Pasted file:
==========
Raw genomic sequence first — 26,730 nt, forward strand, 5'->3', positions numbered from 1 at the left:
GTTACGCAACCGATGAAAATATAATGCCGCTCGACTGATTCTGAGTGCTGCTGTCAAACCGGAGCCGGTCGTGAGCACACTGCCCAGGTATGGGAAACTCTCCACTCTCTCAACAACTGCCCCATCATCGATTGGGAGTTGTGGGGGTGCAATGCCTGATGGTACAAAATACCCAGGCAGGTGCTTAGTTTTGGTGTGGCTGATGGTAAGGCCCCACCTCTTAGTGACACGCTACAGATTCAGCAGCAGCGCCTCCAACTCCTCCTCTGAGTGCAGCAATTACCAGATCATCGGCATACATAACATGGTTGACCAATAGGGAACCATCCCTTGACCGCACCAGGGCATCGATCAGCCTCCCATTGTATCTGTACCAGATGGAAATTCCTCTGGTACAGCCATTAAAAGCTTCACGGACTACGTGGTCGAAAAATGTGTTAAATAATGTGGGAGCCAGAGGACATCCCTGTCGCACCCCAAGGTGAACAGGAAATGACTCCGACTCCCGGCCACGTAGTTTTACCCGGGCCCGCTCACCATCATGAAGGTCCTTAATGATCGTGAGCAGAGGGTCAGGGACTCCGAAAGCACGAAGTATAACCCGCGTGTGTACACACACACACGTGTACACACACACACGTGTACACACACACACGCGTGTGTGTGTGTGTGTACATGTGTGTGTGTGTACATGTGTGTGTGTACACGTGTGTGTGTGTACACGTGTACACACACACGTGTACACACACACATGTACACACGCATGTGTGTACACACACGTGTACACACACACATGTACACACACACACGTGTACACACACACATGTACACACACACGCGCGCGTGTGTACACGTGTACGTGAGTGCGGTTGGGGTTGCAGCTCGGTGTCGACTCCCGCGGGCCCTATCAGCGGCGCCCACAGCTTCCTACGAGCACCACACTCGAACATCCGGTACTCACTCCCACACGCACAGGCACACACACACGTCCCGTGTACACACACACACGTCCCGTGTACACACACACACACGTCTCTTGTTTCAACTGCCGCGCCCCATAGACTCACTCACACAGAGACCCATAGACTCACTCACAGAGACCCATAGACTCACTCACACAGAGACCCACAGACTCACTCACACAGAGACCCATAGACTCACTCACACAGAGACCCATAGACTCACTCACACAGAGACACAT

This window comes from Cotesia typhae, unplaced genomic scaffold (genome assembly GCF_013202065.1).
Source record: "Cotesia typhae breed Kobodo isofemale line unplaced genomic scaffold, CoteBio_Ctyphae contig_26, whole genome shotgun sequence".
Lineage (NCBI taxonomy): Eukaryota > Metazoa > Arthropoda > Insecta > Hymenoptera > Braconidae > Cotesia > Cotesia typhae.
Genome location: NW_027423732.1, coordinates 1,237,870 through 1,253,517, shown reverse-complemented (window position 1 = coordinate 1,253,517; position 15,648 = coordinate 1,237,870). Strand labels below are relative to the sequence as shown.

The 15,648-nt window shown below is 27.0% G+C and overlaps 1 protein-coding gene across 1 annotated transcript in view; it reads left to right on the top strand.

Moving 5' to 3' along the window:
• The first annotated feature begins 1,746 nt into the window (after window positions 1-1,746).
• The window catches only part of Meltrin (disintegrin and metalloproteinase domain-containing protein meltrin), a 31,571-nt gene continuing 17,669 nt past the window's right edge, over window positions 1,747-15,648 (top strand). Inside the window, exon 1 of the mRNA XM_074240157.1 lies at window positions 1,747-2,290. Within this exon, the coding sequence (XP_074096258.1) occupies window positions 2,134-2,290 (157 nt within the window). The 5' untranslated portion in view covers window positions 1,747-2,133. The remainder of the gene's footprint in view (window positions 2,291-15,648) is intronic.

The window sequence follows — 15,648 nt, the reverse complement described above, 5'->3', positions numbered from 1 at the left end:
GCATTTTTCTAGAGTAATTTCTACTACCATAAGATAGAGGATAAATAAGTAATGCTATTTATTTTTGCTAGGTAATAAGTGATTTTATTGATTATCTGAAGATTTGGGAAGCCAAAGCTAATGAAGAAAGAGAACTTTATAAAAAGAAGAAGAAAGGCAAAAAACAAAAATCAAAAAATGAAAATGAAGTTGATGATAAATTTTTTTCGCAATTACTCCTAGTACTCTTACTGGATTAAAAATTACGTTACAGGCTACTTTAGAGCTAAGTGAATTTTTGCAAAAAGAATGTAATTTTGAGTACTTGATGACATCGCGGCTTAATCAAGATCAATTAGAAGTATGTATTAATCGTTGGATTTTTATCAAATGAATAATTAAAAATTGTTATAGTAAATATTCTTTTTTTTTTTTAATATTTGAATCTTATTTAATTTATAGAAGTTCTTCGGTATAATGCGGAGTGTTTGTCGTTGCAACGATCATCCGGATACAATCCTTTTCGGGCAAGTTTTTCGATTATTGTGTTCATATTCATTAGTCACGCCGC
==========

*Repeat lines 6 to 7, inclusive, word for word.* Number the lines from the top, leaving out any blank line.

Genome location: NW_027423732.1, coordinates 1,237,870 through 1,253,517, shown reverse-complemented (window position 1 = coordinate 1,253,517; position 15,648 = coordinate 1,237,870). Strand labels below are relative to the sequence as shown.

The 15,648-nt window shown below is 27.0% G+C and overlaps 1 protein-coding gene across 1 annotated transcript in view; it reads left to right on the top strand.